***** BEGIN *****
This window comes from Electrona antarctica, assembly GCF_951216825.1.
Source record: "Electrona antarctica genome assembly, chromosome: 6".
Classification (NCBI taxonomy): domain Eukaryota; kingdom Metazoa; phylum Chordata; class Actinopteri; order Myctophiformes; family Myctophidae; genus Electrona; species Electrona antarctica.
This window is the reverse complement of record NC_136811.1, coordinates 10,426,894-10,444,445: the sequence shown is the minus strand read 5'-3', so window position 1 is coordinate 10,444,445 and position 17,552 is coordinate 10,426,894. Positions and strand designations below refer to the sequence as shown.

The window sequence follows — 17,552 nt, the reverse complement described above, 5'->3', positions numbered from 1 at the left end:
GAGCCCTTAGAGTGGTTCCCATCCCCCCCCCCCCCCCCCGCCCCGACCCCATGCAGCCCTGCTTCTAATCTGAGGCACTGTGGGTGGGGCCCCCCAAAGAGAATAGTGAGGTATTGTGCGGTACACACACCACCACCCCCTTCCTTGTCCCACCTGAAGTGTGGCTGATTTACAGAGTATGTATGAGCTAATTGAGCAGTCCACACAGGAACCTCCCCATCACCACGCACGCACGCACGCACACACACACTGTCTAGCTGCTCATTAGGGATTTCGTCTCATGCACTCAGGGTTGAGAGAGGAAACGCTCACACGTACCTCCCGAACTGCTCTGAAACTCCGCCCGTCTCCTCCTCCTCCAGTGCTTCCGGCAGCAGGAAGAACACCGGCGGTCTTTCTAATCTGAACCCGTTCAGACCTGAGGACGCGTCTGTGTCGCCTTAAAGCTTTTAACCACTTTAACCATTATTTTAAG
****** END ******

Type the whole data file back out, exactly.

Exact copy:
This window comes from Electrona antarctica, assembly GCF_951216825.1.
Source record: "Electrona antarctica genome assembly, chromosome: 6".
Classification (NCBI taxonomy): domain Eukaryota; kingdom Metazoa; phylum Chordata; class Actinopteri; order Myctophiformes; family Myctophidae; genus Electrona; species Electrona antarctica.
This window is the reverse complement of record NC_136811.1, coordinates 10,426,894-10,444,445: the sequence shown is the minus strand read 5'-3', so window position 1 is coordinate 10,444,445 and position 17,552 is coordinate 10,426,894. Positions and strand designations below refer to the sequence as shown.

The window sequence follows — 17,552 nt, the reverse complement described above, 5'->3', positions numbered from 1 at the left end:
GAGCCCTTAGAGTGGTTCCCATCCCCCCCCCCCCCCCCCGCCCCGACCCCATGCAGCCCTGCTTCTAATCTGAGGCACTGTGGGTGGGGCCCCCCAAAGAGAATAGTGAGGTATTGTGCGGTACACACACCACCACCCCCTTCCTTGTCCCACCTGAAGTGTGGCTGATTTACAGAGTATGTATGAGCTAATTGAGCAGTCCACACAGGAACCTCCCCATCACCACGCACGCACGCACGCACACACACACTGTCTAGCTGCTCATTAGGGATTTCGTCTCATGCACTCAGGGTTGAGAGAGGAAACGCTCACACGTACCTCCCGAACTGCTCTGAAACTCCGCCCGTCTCCTCCTCCTCCAGTGCTTCCGGCAGCAGGAAGAACACCGGCGGTCTTTCTAATCTGAACCCGTTCAGACCTGAGGACGCGTCTGTGTCGCCTTAAAGCTTTTAACCACTTTAACCATTATTTTAAG